One of the many things that France and the United States have in common is that February is a very popular time for a ski trip.
In France, families take advantage of their kids’ mid-term break from school (vacances d’hiver) to go on ski vacations throughout the month. In the United States, the three day weekend around President’s Day is one of the busiest times of the year at ski resorts across the country. Fortunately these holidays often coincide with peak conditions on the slopes as winter is in full swing.
The ski industry in both countries has a rich history. The oldest ski club in North America that still exists was founded in 1872 in New Hampshire. The first chair lift in the world was introduced at Sun Valley, Idaho in 1936. The 10th Mountain Division conducted training during World War II in the mountains of Colorado, and after the war they returned to that location to open Vail Ski Resort, which is now one of the largest resorts in North America.
While the French didn’t invent skiing, the Alps are where it took off as a popular sport. The increasing interest in backcountry alpine skiing led to the development of the resorts we are now familiar with. Today, several of the largest ski resorts in the world are located in France. The first winter Olympics in 1924 were held in Chamonix which featured a nordic skiing competition. And French manufacturers have been on the cutting edge of ski technology for many decades.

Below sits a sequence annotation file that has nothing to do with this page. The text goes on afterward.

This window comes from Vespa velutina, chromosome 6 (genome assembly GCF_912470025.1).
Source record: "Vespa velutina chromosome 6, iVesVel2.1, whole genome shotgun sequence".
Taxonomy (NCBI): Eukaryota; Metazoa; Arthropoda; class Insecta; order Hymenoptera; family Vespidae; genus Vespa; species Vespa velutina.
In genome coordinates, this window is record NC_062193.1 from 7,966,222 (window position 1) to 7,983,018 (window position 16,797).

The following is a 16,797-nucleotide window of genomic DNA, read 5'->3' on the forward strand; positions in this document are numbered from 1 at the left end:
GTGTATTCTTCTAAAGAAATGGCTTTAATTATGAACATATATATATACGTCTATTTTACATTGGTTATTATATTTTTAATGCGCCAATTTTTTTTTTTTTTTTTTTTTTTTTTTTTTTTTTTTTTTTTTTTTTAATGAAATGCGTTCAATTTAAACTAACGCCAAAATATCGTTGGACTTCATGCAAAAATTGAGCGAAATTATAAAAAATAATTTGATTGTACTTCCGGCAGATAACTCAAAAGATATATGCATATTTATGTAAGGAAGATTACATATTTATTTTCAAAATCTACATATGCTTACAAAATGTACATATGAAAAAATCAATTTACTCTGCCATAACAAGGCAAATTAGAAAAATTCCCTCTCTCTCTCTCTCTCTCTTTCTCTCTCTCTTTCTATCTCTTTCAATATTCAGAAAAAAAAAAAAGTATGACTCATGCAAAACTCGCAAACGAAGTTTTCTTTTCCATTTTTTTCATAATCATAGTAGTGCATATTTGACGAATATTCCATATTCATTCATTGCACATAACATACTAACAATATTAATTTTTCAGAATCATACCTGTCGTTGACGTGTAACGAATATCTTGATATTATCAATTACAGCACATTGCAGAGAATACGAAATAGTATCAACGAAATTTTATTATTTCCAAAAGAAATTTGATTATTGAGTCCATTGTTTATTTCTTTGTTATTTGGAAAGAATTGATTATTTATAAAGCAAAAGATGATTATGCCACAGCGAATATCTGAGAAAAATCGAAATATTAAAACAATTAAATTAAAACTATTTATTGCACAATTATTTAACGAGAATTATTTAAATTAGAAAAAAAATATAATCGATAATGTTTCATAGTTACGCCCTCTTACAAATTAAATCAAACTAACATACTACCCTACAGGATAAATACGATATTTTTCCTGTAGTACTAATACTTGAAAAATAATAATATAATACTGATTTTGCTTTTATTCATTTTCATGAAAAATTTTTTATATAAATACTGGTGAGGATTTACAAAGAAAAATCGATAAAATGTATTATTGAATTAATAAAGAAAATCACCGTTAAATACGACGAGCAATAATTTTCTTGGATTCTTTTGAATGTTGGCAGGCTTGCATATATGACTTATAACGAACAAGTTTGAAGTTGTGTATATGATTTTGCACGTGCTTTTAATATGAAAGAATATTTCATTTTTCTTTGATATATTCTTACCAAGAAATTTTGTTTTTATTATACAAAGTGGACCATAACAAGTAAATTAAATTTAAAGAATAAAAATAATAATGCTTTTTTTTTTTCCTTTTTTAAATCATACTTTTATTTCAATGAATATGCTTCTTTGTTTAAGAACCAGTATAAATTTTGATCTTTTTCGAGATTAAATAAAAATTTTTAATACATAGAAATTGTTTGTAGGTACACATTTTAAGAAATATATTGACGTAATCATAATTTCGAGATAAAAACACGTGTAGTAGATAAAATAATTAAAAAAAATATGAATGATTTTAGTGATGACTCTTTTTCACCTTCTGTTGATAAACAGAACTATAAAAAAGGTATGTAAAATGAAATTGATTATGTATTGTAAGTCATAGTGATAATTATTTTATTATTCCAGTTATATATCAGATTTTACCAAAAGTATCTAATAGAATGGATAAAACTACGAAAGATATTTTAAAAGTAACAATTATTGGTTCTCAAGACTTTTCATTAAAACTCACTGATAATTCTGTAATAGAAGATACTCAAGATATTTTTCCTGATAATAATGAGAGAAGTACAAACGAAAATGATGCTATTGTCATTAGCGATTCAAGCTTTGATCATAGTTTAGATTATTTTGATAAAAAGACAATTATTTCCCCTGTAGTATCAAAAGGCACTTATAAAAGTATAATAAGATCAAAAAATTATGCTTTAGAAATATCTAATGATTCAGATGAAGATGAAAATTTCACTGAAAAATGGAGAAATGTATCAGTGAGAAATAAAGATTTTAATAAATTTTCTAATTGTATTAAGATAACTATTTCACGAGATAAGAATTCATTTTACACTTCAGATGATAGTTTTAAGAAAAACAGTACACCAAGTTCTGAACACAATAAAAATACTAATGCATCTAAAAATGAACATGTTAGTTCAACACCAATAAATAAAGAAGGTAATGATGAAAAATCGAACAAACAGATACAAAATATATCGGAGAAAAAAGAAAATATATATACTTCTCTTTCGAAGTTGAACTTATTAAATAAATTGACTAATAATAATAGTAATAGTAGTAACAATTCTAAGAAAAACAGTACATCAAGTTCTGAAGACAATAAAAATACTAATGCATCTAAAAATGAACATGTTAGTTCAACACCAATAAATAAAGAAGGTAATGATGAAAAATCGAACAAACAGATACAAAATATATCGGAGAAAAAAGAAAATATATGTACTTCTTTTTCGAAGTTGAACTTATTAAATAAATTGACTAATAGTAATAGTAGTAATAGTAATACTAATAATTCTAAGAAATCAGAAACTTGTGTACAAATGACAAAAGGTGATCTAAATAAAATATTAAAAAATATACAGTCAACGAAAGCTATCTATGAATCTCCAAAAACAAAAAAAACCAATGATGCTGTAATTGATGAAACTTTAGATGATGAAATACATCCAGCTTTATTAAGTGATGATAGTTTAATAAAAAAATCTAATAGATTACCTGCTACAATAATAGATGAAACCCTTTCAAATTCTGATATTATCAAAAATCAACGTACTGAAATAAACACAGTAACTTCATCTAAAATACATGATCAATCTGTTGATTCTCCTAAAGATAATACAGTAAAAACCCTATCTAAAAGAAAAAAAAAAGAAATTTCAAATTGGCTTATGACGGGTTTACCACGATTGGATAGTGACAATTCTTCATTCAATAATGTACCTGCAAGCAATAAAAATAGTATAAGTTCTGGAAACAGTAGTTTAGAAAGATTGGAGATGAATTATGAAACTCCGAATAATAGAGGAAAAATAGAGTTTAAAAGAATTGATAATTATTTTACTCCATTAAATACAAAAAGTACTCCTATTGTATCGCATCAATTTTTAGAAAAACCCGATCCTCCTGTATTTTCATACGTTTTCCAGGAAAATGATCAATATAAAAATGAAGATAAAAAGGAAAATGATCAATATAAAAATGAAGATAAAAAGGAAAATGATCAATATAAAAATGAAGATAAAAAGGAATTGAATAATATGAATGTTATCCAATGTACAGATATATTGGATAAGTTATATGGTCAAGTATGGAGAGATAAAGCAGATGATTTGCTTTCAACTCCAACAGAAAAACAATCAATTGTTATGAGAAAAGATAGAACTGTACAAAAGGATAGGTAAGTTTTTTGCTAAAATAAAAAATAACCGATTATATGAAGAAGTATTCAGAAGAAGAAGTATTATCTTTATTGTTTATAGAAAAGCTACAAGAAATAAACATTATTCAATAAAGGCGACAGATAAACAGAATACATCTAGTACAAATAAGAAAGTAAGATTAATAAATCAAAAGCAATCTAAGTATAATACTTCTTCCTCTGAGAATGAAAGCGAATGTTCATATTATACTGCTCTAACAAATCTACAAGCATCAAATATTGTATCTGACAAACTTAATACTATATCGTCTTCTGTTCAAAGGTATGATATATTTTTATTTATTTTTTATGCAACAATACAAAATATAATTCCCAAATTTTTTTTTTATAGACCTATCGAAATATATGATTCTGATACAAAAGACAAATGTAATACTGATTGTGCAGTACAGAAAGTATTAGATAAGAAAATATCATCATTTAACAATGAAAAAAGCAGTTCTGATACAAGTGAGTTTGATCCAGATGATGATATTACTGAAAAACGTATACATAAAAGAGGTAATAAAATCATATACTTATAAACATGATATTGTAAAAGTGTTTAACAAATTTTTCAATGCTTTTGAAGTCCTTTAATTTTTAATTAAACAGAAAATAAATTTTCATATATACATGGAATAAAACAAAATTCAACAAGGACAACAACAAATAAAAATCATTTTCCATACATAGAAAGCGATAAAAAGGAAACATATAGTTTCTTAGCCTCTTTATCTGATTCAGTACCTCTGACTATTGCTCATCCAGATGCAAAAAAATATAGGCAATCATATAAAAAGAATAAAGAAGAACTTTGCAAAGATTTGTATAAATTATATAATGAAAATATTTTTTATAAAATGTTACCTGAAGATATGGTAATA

Some of the more popular resorts in France include Courchevel, Val d’Isere, Chamonix, and Meribel. In the United States, Colorado is always a top destination (Vail, Aspen and Telluride, among many others), the mountains outside of Salt Lake City, Utah rarely disappoint, and Lake Tahoe on the California/Nevada border consistently boasts some of the best snow year after year. East Coast favorites include Stowe, Sugarloaf and Killington.
Après ski with good food and drinks is an important part of the experience no matter where you are, but it’s easy to argue that the French know how to do this better than anyone. Fondue savoyarde hails from the French Alps region of Savoie, you can’t go wrong with orange and Grand Marnier crepes to fuel up for a day on the mountain, and tartiflette is a ski lodge staple.
Several film festivals take place throughout the winter months in U.S. ski towns with Sundance being the most well-known. But you can get in the mood for your next ski trip without leaving home: curl up in front of the fireplace and enjoy one of these famous French ski films.
See you on the slopes!
Bonnes Vacances! A bientôt sur les pistes!
Cover photo: France’s Méribel resort. Credit: Jean Maurice GOUEDARD – http://www.picturesonline.fr, CC BY 3.0, https://commons.wikimedia.org/w/index.php?curid=30685152